By Sarah Blaine

Those who control education policy in this country these days talk obsessively about getting our kids “college and career ready.” They want our kids to succeed — but their narrow definition of success is bankrupt of humanity. The implicit assumption in a goal of “college and career readiness” is that it is the job of schools to prepare our kids for getting into the most highly selective colleges so that they can go on to have the most financially lucrative white-collar careers. The college- and career-readiness mantra leaves no room for the satisfaction of a master craftsman, a choice to pursue service over money, or even the stereotype of the starving artist. The college and career readiness trope is about measuring success by measuring bank accounts.

As a child, I grew up in a wealthy community in which the overwhelming value transmitted to children by that community was that success meant the acquisition of material wealth. In particular, the message that was drilled into me, over and over again, was that success meant achieving top grades and participating in activities that would make me attractive to highly-competitive colleges and universities. Attend one of those highly selective colleges or universities, the message went, and I would never have to worry about material wealth, or achieving success as my community defined it.

I always had a hard time explicitly swallowing this message, but I nevertheless internalized it. I attended a highly selective college, although I had to fight with my parents about my choice, because attending one of the small, liberal arts colleges that comprise “The Little Three” wasn’t as instantly impressive to strangers as it would have been if I’d attended a name recognition giant like Harvard or even Cornell. My small-scale rebellion was to choose to apply Early Decision to the small liberal arts college I thought would be the best fit for me instead of waiting to hear from the better known colleges my parents would have preferred.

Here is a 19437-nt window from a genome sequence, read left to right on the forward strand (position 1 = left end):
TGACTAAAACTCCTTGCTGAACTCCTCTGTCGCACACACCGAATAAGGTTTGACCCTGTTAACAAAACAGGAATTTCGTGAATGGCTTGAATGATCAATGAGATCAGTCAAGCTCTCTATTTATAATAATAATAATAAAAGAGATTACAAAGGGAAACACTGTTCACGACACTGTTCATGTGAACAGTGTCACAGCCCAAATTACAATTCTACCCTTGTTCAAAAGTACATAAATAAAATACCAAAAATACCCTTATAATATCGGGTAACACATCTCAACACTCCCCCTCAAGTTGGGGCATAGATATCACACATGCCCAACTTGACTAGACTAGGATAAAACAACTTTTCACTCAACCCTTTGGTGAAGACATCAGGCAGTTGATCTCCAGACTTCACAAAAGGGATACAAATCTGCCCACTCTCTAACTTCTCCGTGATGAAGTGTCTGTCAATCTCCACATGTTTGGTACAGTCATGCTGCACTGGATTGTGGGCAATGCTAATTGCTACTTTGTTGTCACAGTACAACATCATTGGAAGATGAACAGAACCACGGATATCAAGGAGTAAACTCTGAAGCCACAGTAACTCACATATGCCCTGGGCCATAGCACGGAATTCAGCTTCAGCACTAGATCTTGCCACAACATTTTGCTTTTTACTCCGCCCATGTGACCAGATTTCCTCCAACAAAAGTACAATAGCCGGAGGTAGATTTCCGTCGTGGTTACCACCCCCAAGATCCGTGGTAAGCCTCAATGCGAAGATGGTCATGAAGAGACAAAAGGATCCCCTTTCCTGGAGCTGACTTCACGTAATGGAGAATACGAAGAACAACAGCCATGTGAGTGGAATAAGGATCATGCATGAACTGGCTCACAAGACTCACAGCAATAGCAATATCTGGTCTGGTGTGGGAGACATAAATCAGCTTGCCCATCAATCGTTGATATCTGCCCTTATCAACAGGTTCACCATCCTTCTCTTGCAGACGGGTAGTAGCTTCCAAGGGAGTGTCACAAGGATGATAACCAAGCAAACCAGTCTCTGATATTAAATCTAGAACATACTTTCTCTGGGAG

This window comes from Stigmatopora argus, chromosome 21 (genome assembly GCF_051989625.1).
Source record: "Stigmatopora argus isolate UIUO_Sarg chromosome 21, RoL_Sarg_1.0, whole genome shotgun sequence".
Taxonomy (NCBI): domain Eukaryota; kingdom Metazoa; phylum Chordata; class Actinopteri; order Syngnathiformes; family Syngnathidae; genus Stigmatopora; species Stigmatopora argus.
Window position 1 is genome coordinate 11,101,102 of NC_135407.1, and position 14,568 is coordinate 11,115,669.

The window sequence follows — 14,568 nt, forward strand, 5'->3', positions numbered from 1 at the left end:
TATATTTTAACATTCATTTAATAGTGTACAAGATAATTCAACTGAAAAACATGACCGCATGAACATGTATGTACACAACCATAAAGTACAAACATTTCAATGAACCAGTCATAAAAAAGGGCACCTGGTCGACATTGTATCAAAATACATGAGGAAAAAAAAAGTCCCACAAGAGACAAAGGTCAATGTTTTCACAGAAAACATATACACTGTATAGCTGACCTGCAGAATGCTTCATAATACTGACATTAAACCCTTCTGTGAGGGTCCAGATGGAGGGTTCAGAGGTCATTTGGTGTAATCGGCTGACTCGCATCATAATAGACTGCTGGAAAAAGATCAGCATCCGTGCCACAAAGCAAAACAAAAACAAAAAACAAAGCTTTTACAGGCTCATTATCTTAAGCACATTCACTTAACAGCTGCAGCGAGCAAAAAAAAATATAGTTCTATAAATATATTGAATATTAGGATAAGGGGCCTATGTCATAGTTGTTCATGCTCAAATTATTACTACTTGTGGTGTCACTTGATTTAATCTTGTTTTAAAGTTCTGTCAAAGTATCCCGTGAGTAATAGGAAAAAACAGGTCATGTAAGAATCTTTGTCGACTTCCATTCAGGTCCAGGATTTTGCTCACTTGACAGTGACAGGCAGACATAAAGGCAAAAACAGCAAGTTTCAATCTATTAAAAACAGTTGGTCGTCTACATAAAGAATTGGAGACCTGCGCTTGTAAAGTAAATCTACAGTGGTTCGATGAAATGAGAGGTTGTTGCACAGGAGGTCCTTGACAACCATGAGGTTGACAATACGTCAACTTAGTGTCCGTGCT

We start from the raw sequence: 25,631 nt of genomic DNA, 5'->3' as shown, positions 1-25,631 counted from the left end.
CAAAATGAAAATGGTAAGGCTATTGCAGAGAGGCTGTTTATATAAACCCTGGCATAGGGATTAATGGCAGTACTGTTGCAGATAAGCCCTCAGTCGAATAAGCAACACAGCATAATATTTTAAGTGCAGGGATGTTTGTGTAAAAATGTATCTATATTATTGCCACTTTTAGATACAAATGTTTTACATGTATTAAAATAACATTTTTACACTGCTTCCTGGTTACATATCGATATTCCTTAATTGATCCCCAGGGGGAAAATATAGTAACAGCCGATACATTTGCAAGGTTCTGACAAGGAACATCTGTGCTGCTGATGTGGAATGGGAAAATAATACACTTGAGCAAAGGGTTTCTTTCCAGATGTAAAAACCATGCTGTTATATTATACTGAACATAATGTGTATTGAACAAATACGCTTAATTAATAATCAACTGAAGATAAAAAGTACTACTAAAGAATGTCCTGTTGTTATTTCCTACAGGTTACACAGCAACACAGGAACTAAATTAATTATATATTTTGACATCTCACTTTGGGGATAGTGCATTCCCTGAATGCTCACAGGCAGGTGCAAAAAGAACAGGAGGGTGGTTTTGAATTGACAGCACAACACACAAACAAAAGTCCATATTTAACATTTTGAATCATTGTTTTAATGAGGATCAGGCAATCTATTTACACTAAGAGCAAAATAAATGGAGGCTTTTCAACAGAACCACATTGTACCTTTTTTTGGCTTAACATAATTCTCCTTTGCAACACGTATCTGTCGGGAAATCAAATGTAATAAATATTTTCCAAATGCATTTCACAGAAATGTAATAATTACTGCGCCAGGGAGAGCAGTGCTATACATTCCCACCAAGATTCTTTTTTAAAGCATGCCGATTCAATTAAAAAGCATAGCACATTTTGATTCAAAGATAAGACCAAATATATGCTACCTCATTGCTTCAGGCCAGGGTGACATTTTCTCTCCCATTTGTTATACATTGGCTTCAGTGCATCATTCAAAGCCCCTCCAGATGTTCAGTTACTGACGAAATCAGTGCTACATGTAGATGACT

My micro-rebellions continued, even as the internalized values of my childhood predominated. For instance, I felt drawn to the kibbutz movement, although once I spent a few months volunteering on a kibbutz after college, I quickly realized that theory was swell, but practically speaking, the kibbutz movement — and commune life more generally — was not all it was cracked up to be.

After college and my return from a post-college year of volunteering in Israel, I took some time to get my bearings waiting tables before I ended up at a master of arts in teaching program and eventually in a rural Maine classroom. I was young and naive and I’m sure I was not nearly the teacher then that I think I could be now. But I contributed something positive to the world, and overall I think that my classroom time in Maine was a net-positive for my students and their community before I returned to New Jersey to be closer to my mother, who was, by then, six years into a cancer diagnosis. Some day, I’d like to return back to a high school classroom.